INFORMATION FROM INDUSTRY Diabetes in America: This important 4-part series addresses four critical aspects of type 2 diabetes: beta-cell function, the impact of incretins on glucose regulation, current research findings on incretins that may have implications for diabetes care, and formulary care access Start Diabetes in America June 15, 2009 (Washington, DC) People who use artificial sweeteners are heavier, more likely to have diabetes, and more likely to be insulin-resistant compared with nonusers, according to data presented here during ENDO 2009, the 91st annual meeting of The Endocrine Society. Results show an inverse association between obesity and diabetes, on one side, and daily total caloric, carbohydrate, and fat intake, on the other side, when comparing artificial sweetener users and control subjects. First author Kristofer S. Gravenstein, a postbaccalaureate researcher with the Clinical Research Branch at the National Institute of Aging (NIA), National Institutes of Health (NIH), said the association may reflect the increased use of artificial sweeteners by obese and/or diabetic study participants. "This is a cross-section study," Mr. Gravenstein told Medscape Diabetes & Endocrinology, "so there are limitations we cannot say that artificial sweetener use causes obesity, we can say it is associated with it." Increased Use vs Increased Glucose Absorption Artificial sweeteners activate sweet taste receptors in enteroendocrine cells, leading to the release of incretin, which is known to contribute to glucose absorption. Recent epidemiologic studies in Circulation (2008;117:754-761) and Obesity (2008;16:1894-1900) showed an association between diet soda consumption and the development of obesity and metabolic syndrome. This report tested whether participants in the Baltimore Longitudinal Study of Aging (BLSA), which began in 1958, differ in anthropometric measures, daily caloric intake, and glucose status, separating them into 3 different groups: artificial sweetener users, artificial sweetener nonusers, or controls. A total of 1257 participants, with a mean age of 64.8 years (range, 21 - 96 years), had data on self-reported 7-day dietary intake, 2-hour oral glucose tolerance test (OGTT), and anthropometric measures. The major artificial sweetener consumed was aspartame, preferred by 66% of BLSA participants, followed by saccharin (13%), sucralose (1.0%), and combinations of the three (21%). "In our study, we were actually able to isolate what type of sweetener was used at a certain point in time, as we used food diaries, and not food questionnaires," Mr. Gravenstein pointed out. "When we first did this analysis, we found that people ate more fat before 1983, which is the year [of] a big increase in artificial sweetener consumption in the American population it was actually when aspartame was approved and diet Coke was introduced," he explained. As a result, the study further analyzed data from a subset of participants, starting in 1983. Compared with 550 people who did not use artificial sweeteners, the 443 people who did were younger, heavier, and had a higher body mass index (BMI), yet they did not consume more calories from people who did not use artificial sweeteners. Fat, carbohydrate, protein, and total caloric intake were not different between the 2 groups (users vs nonusers). Furthermore, Mr. Gravenstein noted that people who used artificial sweeteners "were less likely to have a normal OGTT, or they were less likely to be diagnosed as having a normal glucose homeostasis." In terms of glucose status, the impaired glucose tolerance (IGT), and/or impaired fasting glucose (IFG), the data show that artificial sweetener users "were not different than the prediabetics, ie, they had the same prevalence of prediabetes," he said, adding that "in our population, people who used artificial sweeteners were twice as likely to have diabetes, 8.8% compared to 4.4% for controls." Analyzing the data further, the investigators focused on a subpopulation, in which fasting insulin values were available from 374 nonusers and 311 artificial sweetener users. The users had a higher fasting glucose levels, higher fasting insulin levels, and a higher measure of insulin resistance, as measured by the homeostasis model assessment, but glycosylated hemoglobin A1C levels were similar between the 2 groups. Alternative Hypothesis and Clinicians' Role The researchers suggest an alternative hypothesis, that artificial sweeteners modulate the metabolic rate through enteroendocrine cells, therefore contributing to the development of diabetes and/or obesity. However, this hypothesis needs further testing in longitudinal analysis and intervention studies, said the investigators. "Also, it could be that artificial sweeteners are causing diabetes, or it could be that there is a higher use of them because a lot of physicians actually recommend people to use artificial sweeteners to prevent diabetes...." Mr. Gravenstein said. The researchers are planning to address this question with a prospective analysis. "This is a very interesting study," Rachel C. Edelen, MD, a pediatric endocrinology practitioner at the Aspen Centre in Rapid City, South Dakota, told Medscape Diabetes & Endocrinology in an interview. "I diet screen all my patients, and they are not drinking enough milk. Usually, they replace the milk with something else, sweetened tea, Gatorade, etc, not just water. With my type 1 diabetics, the information they were getting from the hospital was to drink diet pop. But who even goes into the hospital and drinks pop?" she wondered. Support for this study was provided by the Intramural Research Program of the National Institute on Aging of the National Institutes of Health. Dr. Edelen and Mr. Gravenstein have disclosed no relevant financial relationships. ENDO 2009: The Annual Meeting of the Endocrine Society: Abstract P2-478. Presented June 11, 2009.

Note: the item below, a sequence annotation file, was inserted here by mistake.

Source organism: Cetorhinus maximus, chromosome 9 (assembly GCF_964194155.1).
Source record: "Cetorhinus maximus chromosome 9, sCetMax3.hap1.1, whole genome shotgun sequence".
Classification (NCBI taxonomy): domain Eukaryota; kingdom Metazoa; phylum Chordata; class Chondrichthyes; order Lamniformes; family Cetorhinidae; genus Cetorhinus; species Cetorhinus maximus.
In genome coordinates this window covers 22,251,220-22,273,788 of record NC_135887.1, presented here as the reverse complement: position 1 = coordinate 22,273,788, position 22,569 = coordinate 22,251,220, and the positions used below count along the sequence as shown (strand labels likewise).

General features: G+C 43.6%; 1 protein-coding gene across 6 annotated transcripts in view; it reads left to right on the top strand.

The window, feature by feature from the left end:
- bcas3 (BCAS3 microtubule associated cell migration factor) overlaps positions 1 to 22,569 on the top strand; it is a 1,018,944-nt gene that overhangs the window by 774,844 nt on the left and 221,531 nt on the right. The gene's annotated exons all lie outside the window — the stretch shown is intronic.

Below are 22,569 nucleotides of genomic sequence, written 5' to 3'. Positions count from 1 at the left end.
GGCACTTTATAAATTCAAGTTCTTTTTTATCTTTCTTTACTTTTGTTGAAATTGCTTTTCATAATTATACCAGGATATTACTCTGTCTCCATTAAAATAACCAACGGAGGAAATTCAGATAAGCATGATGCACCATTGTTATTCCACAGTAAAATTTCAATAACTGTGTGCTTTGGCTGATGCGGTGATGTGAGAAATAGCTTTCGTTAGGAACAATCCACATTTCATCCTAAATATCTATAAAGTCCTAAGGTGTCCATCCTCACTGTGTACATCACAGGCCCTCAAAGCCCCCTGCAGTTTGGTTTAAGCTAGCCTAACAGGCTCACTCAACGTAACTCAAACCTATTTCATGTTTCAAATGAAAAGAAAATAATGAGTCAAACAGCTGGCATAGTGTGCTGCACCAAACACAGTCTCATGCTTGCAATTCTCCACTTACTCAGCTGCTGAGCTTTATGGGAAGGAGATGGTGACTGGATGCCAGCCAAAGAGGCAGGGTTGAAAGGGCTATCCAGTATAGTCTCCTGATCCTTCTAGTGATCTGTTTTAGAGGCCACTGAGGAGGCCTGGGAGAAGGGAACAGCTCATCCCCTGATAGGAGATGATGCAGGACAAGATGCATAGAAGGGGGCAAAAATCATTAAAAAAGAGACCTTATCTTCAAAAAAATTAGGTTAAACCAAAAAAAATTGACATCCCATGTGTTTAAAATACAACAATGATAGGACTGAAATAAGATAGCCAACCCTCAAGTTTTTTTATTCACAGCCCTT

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Billy wrote: